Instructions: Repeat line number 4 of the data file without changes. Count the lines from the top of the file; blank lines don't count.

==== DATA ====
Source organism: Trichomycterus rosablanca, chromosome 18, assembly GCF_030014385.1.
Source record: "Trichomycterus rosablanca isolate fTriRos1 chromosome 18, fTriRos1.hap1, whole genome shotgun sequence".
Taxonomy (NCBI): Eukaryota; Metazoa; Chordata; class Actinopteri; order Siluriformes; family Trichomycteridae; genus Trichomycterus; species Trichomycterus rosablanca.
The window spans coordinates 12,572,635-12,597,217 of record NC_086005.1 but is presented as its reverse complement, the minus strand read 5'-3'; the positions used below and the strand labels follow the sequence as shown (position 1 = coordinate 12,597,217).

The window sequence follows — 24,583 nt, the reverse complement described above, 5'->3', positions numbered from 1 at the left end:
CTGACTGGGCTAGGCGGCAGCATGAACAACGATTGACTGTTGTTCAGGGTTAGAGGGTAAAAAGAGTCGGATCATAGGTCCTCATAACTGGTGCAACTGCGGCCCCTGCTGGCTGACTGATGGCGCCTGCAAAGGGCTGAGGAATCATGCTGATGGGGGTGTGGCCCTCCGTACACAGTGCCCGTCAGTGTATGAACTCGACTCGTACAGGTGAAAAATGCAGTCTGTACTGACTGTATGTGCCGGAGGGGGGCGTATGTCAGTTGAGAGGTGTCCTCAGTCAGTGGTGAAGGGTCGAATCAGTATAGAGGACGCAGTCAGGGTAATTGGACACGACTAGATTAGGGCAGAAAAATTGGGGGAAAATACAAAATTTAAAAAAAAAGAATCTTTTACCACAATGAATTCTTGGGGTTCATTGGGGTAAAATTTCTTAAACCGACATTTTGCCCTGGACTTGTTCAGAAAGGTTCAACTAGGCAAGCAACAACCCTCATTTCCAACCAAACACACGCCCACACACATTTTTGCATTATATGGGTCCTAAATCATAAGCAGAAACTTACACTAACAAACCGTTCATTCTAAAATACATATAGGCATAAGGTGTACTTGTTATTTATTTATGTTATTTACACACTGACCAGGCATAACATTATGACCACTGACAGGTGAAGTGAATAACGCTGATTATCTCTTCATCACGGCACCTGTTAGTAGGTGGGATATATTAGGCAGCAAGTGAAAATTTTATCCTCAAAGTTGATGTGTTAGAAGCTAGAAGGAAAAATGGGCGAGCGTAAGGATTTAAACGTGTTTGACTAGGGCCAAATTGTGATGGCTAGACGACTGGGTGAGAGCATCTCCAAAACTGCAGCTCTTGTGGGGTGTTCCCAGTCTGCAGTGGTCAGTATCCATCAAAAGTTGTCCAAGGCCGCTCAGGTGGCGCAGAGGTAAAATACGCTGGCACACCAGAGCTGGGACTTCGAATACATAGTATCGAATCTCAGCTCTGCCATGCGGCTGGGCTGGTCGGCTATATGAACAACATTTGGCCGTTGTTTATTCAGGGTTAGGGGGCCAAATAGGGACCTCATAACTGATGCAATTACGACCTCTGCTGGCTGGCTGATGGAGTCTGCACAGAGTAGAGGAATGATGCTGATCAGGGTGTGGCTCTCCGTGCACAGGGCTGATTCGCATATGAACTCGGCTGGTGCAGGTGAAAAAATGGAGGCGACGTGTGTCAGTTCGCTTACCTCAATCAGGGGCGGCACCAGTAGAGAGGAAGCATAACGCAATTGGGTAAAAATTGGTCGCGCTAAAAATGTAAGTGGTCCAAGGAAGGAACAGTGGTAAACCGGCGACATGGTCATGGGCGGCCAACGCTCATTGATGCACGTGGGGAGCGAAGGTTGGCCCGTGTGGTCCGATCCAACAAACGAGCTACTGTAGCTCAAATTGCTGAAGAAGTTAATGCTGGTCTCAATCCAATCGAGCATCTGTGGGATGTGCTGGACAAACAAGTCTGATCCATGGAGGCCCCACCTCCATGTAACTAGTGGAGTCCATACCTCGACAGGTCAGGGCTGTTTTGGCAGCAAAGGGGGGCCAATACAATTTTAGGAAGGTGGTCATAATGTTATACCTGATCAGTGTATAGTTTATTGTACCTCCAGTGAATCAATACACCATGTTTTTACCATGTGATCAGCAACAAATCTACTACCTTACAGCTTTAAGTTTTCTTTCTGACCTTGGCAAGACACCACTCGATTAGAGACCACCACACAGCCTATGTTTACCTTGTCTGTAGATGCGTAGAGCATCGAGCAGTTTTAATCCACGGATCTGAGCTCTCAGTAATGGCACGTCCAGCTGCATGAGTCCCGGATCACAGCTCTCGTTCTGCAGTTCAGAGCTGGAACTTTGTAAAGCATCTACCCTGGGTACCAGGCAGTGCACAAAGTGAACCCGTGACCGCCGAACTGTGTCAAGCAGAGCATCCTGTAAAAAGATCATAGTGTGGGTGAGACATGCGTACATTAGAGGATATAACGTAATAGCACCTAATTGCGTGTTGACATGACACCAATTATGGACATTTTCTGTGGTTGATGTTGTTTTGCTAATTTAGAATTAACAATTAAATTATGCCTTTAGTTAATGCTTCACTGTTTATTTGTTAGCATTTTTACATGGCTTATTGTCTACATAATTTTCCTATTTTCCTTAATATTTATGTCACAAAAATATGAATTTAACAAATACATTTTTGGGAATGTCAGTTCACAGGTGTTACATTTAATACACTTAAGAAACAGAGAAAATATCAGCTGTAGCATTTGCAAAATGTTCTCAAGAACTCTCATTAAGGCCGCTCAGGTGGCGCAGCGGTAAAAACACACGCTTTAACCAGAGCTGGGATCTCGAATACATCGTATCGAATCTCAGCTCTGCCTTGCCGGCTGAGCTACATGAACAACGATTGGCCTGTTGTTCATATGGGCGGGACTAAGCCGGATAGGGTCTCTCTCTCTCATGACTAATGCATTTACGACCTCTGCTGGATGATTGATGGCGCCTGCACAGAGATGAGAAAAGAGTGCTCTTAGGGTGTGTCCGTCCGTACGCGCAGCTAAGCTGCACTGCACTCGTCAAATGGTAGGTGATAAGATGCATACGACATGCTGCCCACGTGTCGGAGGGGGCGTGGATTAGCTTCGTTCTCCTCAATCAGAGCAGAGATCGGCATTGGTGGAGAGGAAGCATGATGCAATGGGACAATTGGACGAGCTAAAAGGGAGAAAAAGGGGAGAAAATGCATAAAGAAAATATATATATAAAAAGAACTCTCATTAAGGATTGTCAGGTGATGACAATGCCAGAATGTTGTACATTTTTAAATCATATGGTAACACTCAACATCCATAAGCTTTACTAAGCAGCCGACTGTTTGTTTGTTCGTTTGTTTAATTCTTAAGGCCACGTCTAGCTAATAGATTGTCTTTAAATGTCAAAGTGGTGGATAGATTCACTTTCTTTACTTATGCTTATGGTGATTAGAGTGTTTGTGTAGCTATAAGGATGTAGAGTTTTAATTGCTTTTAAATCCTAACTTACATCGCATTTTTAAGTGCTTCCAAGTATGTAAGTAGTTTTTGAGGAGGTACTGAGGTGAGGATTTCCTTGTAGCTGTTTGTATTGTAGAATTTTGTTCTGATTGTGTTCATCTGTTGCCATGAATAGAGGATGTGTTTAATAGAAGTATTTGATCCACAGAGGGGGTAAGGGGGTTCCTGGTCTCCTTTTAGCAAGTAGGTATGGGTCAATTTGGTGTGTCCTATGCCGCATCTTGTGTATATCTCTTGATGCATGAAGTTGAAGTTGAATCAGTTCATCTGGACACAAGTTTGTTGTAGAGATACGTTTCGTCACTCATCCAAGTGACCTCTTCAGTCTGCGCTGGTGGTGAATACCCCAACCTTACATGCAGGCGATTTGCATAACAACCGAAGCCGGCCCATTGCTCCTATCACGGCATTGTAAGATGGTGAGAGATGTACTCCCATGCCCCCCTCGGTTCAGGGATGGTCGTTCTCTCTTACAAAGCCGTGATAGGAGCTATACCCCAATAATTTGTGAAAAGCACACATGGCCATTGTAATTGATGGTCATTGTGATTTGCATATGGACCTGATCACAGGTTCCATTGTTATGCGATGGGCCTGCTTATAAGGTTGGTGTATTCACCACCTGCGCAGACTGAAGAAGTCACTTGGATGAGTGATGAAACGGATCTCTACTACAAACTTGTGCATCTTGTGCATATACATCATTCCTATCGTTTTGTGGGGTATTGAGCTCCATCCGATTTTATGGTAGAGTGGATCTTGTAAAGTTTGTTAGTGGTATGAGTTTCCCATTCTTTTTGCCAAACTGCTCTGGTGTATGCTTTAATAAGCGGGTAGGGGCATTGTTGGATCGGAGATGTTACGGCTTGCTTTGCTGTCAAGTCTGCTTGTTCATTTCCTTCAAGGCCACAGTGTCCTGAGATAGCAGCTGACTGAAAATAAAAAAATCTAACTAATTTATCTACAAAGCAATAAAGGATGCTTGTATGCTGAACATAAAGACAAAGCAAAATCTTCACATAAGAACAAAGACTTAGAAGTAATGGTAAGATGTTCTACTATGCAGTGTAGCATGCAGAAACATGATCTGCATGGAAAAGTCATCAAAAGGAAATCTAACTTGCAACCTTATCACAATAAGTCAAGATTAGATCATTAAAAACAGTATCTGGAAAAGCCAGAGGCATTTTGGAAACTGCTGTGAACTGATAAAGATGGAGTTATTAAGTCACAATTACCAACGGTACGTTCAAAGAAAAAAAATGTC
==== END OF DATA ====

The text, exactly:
The window spans coordinates 12,572,635-12,597,217 of record NC_086005.1 but is presented as its reverse complement, the minus strand read 5'-3'; the positions used below and the strand labels follow the sequence as shown (position 1 = coordinate 12,597,217).